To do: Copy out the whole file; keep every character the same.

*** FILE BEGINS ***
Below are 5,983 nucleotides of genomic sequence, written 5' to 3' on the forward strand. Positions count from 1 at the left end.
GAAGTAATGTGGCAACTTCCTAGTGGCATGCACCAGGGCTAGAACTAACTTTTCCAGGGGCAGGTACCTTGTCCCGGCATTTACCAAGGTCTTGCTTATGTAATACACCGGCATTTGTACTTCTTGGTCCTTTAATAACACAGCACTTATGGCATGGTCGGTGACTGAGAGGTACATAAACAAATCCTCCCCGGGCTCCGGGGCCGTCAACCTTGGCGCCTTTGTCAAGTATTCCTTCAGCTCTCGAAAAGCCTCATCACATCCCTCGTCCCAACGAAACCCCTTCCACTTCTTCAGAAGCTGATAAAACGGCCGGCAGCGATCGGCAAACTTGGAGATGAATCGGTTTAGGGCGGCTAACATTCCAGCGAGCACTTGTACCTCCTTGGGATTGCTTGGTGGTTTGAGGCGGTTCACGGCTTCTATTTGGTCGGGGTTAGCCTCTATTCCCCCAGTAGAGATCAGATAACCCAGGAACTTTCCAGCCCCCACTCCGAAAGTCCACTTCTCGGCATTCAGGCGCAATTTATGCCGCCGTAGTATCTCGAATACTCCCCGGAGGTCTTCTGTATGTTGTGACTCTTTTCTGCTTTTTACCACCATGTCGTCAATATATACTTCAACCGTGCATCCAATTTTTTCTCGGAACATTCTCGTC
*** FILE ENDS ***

Below are 5,983 nucleotides of genomic sequence, written 5' to 3' on the forward strand. Positions count from 1 at the left end.
GAAGTAATGTGGCAACTTCCTAGTGGCATGCACCAGGGCTAGAACTAACTTTTCCAGGGGCAGGTACCTTGTCCCGGCATTTACCAAGGTCTTGCTTATGTAATACACCGGCATTTGTACTTCTTGGTCCTTTAATAACACAGCACTTATGGCATGGTCGGTGACTGAGAGGTACATAAACAAATCCTCCCCGGGCTCCGGGGCCGTCAACCTTGGCGCCTTTGTCAAGTATTCCTTCAGCTCTCGAAAAGCCTCATCACATCCCTCGTCCCAACGAAACCCCTTCCACTTCTTCAGAAGCTGATAAAACGGCCGGCAGCGATCGGCAAACTTGGAGATGAATCGGTTTAGGGCGGCTAACATTCCAGCGAGCACTTGTACCTCCTTGGGATTGCTTGGTGGTTTGAGGCGGTTCACGGCTTCTATTTGGTCGGGGTTAGCCTCTATTCCCCCAGTAGAGATCAGATAACCCAGGAACTTTCCAGCCCCCACTCCGAAAGTCCACTTCTCGGCATTCAGGCGCAATTTATGCCGCCGTAGTATCTCGAATACTCCCCGGAGGTCTTCTGTATGTTGTGACTCTTTTCTGCTTTTTACCACCATGTCGTCAATATATACTTCAACCGTGCATCCAATTTTTTCTCGGAACATTCTCGTC